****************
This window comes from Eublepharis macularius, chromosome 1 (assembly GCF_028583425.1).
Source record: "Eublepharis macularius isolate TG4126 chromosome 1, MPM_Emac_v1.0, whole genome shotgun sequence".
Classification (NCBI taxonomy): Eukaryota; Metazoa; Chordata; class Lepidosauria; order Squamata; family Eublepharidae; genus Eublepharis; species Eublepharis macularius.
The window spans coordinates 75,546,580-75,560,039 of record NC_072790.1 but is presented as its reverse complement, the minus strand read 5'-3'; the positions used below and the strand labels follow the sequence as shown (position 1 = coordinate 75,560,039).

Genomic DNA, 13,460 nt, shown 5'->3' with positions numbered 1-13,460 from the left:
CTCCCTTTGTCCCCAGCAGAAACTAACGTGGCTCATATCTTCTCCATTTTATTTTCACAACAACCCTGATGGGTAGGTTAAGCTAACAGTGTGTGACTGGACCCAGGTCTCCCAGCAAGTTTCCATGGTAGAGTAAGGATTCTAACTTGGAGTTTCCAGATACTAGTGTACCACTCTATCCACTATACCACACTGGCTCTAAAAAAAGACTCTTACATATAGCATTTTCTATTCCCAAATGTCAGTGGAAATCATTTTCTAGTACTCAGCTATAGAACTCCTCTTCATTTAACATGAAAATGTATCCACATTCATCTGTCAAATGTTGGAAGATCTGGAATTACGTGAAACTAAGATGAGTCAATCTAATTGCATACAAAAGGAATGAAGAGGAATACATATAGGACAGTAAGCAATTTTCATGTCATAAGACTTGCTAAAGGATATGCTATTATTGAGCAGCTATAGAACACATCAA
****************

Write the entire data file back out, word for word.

This window comes from Eublepharis macularius, chromosome 1 (assembly GCF_028583425.1).
Source record: "Eublepharis macularius isolate TG4126 chromosome 1, MPM_Emac_v1.0, whole genome shotgun sequence".
Classification (NCBI taxonomy): Eukaryota; Metazoa; Chordata; class Lepidosauria; order Squamata; family Eublepharidae; genus Eublepharis; species Eublepharis macularius.
The window spans coordinates 75,546,580-75,560,039 of record NC_072790.1 but is presented as its reverse complement, the minus strand read 5'-3'; the positions used below and the strand labels follow the sequence as shown (position 1 = coordinate 75,560,039).

Genomic DNA, 13,460 nt, shown 5'->3' with positions numbered 1-13,460 from the left:
CTCCCTTTGTCCCCAGCAGAAACTAACGTGGCTCATATCTTCTCCATTTTATTTTCACAACAACCCTGATGGGTAGGTTAAGCTAACAGTGTGTGACTGGACCCAGGTCTCCCAGCAAGTTTCCATGGTAGAGTAAGGATTCTAACTTGGAGTTTCCAGATACTAGTGTACCACTCTATCCACTATACCACACTGGCTCTAAAAAAAGACTCTTACATATAGCATTTTCTATTCCCAAATGTCAGTGGAAATCATTTTCTAGTACTCAGCTATAGAACTCCTCTTCATTTAACATGAAAATGTATCCACATTCATCTGTCAAATGTTGGAAGATCTGGAATTACGTGAAACTAAGATGAGTCAATCTAATTGCATACAAAAGGAATGAAGAGGAATACATATAGGACAGTAAGCAATTTTCATGTCATAAGACTTGCTAAAGGATATGCTATTATTGAGCAGCTATAGAACACATCAA